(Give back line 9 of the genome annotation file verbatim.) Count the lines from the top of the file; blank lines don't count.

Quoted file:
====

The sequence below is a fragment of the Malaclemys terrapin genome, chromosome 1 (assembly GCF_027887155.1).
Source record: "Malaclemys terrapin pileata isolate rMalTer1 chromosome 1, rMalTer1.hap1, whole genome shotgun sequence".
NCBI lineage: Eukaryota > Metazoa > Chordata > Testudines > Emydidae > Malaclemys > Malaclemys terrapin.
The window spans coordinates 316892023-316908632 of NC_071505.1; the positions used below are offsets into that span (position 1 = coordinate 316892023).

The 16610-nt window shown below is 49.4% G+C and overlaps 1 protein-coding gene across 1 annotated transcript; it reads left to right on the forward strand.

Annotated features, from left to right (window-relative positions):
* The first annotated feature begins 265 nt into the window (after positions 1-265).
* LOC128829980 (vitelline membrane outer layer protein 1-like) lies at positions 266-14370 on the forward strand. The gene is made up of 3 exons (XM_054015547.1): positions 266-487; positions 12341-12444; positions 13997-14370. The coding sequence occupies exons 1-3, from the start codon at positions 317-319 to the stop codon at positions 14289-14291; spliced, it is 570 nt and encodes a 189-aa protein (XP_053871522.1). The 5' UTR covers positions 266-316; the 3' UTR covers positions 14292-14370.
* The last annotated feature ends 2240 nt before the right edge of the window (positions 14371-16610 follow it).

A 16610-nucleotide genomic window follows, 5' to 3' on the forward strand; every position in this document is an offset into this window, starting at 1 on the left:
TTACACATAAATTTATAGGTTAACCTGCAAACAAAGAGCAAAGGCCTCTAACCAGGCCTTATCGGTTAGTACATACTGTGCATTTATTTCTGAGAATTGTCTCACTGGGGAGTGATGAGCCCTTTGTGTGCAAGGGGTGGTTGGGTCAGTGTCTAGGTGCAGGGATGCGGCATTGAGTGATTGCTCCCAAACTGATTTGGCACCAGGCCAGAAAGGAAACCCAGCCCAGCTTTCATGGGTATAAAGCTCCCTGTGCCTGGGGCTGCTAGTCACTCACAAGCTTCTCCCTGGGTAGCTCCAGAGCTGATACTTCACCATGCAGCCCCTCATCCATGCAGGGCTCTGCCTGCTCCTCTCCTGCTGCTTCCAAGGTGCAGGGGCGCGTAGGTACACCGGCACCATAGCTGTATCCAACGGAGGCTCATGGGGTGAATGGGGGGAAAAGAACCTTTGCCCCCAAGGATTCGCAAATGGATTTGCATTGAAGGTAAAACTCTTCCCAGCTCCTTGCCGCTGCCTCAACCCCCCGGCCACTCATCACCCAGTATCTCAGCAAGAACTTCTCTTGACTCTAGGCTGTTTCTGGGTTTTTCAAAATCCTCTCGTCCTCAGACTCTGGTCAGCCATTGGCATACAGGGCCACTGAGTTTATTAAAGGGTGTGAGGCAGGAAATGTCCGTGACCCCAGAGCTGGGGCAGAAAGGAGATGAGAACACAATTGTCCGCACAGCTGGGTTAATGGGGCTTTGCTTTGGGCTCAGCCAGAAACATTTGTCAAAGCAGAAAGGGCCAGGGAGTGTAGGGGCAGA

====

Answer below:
* The last annotated feature ends 2240 nt before the right edge of the window (positions 14371-16610 follow it).